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Old 02-19-2013, 08:28 PM   #3
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You might find this a good system, made up for a wedding, and as featured in BYO magazine, this by our own Biermuncher.



Of course it's only three kegs....BUT you could go for something larger like a Courville Container.

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Old 02-19-2013, 08:45 PM   #4
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Ya, I'll just be using hose clamps to attach to the couplers.

As for serving pressures, I think this is my main concern. I may end up breaking it into two tanks with two regulators and two splitters. This will be cheaper given the high cost of a 4 way regulator and the equipment I already have. This way it will be easier to pair serving pressures than find a happy medium for all four.

That trash can idea is great! Unfortunately, which I forgot to mention, is the kegs will all be 1/2 bbl and therefore a very big trashcan (or other vessel) would be needed.

Thanks for the ideas. This atleast is a way for me to get my ideas on paper and challenge my reasoning.

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Old 02-19-2013, 08:47 PM   #5
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I'm also getting married in May (congrats, btw), and I was looking into a system like this, a jockey box, and a few other ideas. Ultimately, I decided to bottle off of my kegs and bring them to the event. It's more work, it's not as cool, but the last thing you need at your wedding is another thing to deal with. Imagine the bartender coming over to you and saying "dude, the beers are coming out all foam, I don't know what to do", getting a screwdriver, purging kegs, dumping ice, all while your wedding is going on around you. Not for me (or my future wife; she puts up with the brewing a lot, and I'm not looking to find the threshold).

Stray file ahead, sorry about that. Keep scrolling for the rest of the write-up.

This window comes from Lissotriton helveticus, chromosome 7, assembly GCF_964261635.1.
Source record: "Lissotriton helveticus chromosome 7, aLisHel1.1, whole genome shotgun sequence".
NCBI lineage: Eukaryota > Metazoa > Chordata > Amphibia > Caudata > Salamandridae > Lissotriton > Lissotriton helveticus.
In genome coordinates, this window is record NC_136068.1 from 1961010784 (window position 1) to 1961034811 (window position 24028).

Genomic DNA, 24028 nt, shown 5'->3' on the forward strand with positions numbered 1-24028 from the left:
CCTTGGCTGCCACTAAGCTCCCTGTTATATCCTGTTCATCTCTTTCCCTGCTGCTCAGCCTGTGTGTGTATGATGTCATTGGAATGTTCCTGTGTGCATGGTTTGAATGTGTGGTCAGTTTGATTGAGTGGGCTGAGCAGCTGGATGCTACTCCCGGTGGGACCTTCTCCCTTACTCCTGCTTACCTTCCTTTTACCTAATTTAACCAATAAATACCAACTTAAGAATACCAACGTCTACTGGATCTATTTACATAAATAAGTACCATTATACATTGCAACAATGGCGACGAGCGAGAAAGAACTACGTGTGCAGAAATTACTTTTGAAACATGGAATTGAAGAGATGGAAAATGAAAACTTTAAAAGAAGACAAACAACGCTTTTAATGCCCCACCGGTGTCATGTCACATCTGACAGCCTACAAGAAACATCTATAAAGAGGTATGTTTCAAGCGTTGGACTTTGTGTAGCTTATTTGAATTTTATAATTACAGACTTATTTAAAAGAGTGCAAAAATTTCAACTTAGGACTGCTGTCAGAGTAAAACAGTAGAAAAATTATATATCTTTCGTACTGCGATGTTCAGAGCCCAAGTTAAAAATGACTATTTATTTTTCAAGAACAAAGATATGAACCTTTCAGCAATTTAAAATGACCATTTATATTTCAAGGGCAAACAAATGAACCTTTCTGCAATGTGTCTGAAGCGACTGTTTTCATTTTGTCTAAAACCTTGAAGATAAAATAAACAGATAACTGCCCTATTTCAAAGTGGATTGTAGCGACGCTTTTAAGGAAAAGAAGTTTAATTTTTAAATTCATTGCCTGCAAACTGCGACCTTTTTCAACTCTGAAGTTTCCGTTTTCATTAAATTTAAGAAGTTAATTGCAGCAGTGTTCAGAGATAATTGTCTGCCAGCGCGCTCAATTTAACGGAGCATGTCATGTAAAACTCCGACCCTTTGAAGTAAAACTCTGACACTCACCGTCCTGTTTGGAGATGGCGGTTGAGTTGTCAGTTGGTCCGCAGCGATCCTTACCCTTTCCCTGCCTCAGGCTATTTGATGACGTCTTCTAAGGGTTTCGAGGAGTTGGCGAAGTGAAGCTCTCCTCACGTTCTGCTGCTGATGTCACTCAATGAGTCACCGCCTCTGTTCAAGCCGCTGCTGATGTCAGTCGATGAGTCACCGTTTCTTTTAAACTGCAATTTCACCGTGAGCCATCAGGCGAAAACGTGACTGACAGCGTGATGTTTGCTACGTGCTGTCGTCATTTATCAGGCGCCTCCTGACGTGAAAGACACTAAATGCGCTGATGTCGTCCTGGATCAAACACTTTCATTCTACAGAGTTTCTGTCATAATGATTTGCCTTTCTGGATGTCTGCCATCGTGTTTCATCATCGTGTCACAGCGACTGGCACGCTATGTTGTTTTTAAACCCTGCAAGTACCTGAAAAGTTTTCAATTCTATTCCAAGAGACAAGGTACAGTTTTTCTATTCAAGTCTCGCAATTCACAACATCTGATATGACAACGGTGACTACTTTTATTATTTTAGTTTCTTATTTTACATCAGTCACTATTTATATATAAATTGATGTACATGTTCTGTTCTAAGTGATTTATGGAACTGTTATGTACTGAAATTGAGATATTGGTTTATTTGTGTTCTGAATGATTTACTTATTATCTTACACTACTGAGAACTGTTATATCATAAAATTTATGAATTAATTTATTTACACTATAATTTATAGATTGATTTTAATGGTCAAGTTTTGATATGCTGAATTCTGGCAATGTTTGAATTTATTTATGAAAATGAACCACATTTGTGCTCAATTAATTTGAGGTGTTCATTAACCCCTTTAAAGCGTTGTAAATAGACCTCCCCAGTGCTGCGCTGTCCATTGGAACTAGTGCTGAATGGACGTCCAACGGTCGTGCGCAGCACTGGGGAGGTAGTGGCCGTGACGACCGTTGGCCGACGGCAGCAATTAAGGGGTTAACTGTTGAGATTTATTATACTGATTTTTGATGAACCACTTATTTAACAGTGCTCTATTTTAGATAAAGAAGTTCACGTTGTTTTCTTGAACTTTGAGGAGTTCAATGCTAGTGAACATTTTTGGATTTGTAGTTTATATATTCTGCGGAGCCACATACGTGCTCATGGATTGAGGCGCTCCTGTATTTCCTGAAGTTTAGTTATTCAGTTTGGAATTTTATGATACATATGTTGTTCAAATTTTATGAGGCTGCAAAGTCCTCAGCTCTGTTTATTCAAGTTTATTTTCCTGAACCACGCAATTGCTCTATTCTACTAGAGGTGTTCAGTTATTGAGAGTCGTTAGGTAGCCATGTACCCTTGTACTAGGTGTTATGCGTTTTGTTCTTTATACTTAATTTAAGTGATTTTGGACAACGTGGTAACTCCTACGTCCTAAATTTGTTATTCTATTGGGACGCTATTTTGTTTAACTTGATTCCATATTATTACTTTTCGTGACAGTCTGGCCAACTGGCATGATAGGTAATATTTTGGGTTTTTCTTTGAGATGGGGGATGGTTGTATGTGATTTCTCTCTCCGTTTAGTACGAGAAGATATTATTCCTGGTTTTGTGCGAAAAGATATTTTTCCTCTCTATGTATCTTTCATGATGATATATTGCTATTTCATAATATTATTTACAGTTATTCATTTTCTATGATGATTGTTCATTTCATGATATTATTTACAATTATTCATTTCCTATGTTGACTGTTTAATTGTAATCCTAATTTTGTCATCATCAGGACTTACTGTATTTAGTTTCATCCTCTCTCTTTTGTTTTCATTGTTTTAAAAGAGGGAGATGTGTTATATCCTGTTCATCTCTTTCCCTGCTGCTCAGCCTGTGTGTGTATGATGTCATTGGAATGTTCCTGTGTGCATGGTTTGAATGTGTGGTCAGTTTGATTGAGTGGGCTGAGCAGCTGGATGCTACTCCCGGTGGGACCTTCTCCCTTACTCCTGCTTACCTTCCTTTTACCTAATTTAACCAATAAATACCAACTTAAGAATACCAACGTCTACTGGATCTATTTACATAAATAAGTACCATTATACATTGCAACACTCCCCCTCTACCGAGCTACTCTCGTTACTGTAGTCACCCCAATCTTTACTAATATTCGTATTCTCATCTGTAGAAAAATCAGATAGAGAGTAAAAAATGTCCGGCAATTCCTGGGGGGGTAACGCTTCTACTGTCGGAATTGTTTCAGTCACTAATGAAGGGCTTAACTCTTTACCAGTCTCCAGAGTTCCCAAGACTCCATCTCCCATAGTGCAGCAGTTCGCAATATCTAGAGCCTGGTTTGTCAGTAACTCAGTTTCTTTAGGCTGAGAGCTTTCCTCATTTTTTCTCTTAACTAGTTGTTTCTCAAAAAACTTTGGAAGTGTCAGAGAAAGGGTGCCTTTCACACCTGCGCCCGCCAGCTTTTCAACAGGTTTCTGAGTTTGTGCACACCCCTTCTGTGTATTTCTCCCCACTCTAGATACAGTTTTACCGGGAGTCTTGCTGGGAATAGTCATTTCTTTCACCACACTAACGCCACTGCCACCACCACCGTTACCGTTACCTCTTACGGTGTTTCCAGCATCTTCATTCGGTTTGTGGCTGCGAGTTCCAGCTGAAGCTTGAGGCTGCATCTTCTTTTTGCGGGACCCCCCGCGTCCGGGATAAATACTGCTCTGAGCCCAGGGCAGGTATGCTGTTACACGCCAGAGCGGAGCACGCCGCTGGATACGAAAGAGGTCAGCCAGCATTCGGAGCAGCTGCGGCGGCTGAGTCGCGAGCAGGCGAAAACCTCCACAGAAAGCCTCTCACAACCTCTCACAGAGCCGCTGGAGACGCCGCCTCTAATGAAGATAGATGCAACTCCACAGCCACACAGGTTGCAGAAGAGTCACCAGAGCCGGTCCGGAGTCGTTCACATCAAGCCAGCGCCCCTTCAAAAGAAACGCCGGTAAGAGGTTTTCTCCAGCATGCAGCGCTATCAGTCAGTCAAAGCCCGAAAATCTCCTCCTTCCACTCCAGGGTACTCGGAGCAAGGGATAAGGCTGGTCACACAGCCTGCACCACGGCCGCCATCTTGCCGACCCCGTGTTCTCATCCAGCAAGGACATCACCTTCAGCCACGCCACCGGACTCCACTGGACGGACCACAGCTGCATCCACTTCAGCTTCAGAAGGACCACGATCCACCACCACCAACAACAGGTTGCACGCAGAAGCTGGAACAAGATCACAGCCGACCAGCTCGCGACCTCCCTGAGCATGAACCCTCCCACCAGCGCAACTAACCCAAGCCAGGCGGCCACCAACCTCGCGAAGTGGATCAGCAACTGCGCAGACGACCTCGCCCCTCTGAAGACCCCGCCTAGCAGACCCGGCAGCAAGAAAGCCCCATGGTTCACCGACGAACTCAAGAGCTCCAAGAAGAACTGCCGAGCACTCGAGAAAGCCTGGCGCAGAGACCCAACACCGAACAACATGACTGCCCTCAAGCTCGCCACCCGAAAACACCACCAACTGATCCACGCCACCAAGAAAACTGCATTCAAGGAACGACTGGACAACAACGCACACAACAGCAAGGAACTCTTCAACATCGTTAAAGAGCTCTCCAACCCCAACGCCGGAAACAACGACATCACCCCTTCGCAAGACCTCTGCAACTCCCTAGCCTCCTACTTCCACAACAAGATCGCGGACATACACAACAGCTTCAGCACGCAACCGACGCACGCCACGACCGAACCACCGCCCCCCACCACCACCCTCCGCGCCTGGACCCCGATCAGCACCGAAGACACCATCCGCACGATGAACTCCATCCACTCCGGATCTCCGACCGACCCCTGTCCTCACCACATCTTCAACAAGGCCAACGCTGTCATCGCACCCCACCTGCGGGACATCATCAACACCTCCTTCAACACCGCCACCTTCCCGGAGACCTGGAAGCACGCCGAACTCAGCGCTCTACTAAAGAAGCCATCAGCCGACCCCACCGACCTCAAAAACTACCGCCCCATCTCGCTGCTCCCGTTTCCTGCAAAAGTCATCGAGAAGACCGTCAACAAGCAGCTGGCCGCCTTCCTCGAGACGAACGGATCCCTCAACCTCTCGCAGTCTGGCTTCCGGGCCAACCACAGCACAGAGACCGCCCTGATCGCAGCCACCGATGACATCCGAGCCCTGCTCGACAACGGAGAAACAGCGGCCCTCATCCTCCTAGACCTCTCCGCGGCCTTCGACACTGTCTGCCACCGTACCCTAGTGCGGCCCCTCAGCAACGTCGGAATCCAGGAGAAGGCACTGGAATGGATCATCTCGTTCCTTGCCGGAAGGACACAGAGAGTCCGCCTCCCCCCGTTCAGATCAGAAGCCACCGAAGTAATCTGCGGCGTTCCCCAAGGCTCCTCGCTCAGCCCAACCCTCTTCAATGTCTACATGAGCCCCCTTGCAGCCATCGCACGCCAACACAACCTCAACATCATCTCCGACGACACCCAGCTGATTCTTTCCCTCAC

If you're set on it, my only advice would be to keep the system simple, lines long (to reduce foaming), let the kegs settle and cool for 5-6 hours before the event, and do a FEW test runs on the equipment.

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Old 02-19-2013, 08:55 PM   #6
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Jockey box is by far the way to go for something like this. You don't have to worry about keeping the kegs cold. As long as they're slightly cool when you get them you'll be fine. I build this for about $220. It has a 7 pass cold plate because I thought I'd want to make a second pass for some beers. I've never needed to. It's always cooled fine with a single pass.